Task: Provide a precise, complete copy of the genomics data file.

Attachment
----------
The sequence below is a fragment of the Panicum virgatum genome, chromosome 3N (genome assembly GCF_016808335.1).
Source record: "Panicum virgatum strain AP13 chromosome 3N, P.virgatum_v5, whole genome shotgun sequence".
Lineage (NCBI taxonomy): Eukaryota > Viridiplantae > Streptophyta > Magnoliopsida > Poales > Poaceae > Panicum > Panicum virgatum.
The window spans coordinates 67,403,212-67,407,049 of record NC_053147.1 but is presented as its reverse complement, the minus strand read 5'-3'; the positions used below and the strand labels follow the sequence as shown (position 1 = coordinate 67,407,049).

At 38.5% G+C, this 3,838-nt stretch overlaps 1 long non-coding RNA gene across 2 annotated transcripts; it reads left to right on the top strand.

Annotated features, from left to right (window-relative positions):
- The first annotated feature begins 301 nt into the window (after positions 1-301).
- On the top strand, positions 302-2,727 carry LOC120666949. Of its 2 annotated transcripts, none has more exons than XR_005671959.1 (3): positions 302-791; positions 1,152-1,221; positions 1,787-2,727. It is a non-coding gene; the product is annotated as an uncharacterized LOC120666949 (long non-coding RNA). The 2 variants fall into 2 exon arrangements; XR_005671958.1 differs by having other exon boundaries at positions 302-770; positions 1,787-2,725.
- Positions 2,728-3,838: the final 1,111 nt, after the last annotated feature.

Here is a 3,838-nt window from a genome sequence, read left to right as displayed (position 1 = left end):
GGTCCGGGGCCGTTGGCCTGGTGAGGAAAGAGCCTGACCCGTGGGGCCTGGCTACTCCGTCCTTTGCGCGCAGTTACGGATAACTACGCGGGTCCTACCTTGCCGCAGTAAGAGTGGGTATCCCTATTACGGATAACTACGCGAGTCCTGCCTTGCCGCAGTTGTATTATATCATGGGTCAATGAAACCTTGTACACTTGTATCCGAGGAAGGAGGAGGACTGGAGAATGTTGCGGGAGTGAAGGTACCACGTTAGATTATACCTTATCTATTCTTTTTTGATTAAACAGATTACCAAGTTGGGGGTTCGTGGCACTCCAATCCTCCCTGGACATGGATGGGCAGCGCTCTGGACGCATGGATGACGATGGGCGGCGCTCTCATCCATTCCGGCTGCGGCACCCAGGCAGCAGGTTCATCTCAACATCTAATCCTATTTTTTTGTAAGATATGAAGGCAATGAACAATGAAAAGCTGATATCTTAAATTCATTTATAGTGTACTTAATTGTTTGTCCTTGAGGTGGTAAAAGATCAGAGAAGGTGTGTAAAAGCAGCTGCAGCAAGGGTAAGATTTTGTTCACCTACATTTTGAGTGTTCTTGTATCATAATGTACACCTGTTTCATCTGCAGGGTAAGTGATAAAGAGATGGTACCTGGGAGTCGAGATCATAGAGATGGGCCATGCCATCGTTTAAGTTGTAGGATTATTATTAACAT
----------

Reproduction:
The sequence below is a fragment of the Panicum virgatum genome, chromosome 3N (genome assembly GCF_016808335.1).
Source record: "Panicum virgatum strain AP13 chromosome 3N, P.virgatum_v5, whole genome shotgun sequence".
Lineage (NCBI taxonomy): Eukaryota > Viridiplantae > Streptophyta > Magnoliopsida > Poales > Poaceae > Panicum > Panicum virgatum.
The window spans coordinates 67,403,212-67,407,049 of record NC_053147.1 but is presented as its reverse complement, the minus strand read 5'-3'; the positions used below and the strand labels follow the sequence as shown (position 1 = coordinate 67,407,049).

At 38.5% G+C, this 3,838-nt stretch overlaps 1 long non-coding RNA gene across 2 annotated transcripts; it reads left to right on the top strand.

Annotated features, from left to right (window-relative positions):
- The first annotated feature begins 301 nt into the window (after positions 1-301).
- On the top strand, positions 302-2,727 carry LOC120666949. Of its 2 annotated transcripts, none has more exons than XR_005671959.1 (3): positions 302-791; positions 1,152-1,221; positions 1,787-2,727. It is a non-coding gene; the product is annotated as an uncharacterized LOC120666949 (long non-coding RNA). The 2 variants fall into 2 exon arrangements; XR_005671958.1 differs by having other exon boundaries at positions 302-770; positions 1,787-2,725.
- Positions 2,728-3,838: the final 1,111 nt, after the last annotated feature.

Here is a 3,838-nt window from a genome sequence, read left to right as displayed (position 1 = left end):
GGTCCGGGGCCGTTGGCCTGGTGAGGAAAGAGCCTGACCCGTGGGGCCTGGCTACTCCGTCCTTTGCGCGCAGTTACGGATAACTACGCGGGTCCTACCTTGCCGCAGTAAGAGTGGGTATCCCTATTACGGATAACTACGCGAGTCCTGCCTTGCCGCAGTTGTATTATATCATGGGTCAATGAAACCTTGTACACTTGTATCCGAGGAAGGAGGAGGACTGGAGAATGTTGCGGGAGTGAAGGTACCACGTTAGATTATACCTTATCTATTCTTTTTTGATTAAACAGATTACCAAGTTGGGGGTTCGTGGCACTCCAATCCTCCCTGGACATGGATGGGCAGCGCTCTGGACGCATGGATGACGATGGGCGGCGCTCTCATCCATTCCGGCTGCGGCACCCAGGCAGCAGGTTCATCTCAACATCTAATCCTATTTTTTTGTAAGATATGAAGGCAATGAACAATGAAAAGCTGATATCTTAAATTCATTTATAGTGTACTTAATTGTTTGTCCTTGAGGTGGTAAAAGATCAGAGAAGGTGTGTAAAAGCAGCTGCAGCAAGGGTAAGATTTTGTTCACCTACATTTTGAGTGTTCTTGTATCATAATGTACACCTGTTTCATCTGCAGGGTAAGTGATAAAGAGATGGTACCTGGGAGTCGAGATCATAGAGATGGGCCATGCCATCGTTTAAGTTGTAGGATTATTATTAACAT